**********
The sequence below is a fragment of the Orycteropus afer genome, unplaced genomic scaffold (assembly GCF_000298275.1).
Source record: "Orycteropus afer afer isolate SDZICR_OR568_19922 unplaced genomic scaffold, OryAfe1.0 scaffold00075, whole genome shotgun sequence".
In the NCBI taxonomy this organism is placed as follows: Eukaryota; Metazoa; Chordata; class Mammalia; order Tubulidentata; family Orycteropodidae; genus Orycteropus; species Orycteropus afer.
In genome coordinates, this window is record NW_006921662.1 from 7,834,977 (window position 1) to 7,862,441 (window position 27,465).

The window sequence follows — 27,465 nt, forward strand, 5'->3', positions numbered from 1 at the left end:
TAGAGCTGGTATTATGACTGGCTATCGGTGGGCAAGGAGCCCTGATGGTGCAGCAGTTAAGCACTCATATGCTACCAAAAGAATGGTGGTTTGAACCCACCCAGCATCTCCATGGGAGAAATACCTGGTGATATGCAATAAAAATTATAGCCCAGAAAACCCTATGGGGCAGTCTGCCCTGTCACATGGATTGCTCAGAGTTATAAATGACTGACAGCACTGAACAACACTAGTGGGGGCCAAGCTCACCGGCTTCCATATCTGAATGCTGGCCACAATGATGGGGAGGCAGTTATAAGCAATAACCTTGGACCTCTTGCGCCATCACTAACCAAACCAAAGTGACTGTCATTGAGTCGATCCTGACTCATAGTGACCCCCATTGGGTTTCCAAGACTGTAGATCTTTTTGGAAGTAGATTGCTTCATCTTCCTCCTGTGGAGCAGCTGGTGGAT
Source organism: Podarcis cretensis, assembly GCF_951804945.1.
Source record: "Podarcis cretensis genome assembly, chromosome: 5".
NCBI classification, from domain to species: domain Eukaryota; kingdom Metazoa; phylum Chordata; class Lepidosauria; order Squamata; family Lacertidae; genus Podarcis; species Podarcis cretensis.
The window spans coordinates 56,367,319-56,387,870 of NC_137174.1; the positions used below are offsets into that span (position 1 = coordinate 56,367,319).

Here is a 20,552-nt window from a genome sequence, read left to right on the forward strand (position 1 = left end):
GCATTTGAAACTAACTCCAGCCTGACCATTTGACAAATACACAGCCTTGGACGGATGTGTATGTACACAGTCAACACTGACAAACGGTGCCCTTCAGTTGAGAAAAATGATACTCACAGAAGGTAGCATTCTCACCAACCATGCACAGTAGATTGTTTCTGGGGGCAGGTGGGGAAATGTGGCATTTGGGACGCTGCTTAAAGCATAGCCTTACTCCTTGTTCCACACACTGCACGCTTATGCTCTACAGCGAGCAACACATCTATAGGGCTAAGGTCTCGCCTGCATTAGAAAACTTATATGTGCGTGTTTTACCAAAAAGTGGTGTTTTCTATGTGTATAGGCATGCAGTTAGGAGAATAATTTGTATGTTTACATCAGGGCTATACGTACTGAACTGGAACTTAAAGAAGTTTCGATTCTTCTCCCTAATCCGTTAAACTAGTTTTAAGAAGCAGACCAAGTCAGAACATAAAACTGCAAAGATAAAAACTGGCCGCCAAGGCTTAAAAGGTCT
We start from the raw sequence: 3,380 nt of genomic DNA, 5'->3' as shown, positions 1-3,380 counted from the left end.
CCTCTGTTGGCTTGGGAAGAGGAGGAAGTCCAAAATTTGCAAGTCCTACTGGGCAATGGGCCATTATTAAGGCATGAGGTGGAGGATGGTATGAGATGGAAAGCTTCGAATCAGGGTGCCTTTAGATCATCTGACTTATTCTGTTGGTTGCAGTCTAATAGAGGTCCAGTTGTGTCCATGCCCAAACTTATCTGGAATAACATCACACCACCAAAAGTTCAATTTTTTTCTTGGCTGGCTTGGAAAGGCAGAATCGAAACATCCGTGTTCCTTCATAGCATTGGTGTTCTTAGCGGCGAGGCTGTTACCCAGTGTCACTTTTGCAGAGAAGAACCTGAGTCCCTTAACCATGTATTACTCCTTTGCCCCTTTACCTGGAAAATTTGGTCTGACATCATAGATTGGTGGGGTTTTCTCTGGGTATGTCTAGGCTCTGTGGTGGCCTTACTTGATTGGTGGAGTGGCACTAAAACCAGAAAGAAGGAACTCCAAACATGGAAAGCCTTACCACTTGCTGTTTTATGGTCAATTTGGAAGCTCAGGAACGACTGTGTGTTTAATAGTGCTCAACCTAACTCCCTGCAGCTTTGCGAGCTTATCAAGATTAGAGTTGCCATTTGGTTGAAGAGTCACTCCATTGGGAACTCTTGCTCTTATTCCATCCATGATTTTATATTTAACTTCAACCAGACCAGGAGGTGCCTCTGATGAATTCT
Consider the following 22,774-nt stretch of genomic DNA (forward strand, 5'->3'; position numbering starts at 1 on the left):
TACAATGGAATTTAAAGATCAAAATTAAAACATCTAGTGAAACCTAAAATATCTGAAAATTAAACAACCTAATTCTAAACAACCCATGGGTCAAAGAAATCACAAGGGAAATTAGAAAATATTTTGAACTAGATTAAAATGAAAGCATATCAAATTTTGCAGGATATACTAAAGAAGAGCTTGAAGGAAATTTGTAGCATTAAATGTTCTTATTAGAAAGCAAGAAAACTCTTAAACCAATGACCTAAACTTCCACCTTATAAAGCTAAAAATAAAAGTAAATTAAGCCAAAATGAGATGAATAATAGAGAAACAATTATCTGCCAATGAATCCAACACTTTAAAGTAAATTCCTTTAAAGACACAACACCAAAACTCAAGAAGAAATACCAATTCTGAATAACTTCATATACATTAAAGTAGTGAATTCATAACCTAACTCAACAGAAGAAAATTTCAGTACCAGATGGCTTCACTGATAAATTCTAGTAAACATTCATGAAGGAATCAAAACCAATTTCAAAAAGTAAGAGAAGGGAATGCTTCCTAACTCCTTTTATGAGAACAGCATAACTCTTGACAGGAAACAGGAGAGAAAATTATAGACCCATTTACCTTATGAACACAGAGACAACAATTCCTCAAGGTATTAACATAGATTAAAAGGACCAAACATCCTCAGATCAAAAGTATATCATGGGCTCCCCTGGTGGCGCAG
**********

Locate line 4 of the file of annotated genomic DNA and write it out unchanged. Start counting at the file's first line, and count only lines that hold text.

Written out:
In genome coordinates, this window is record NW_006921662.1 from 7,834,977 (window position 1) to 7,862,441 (window position 27,465).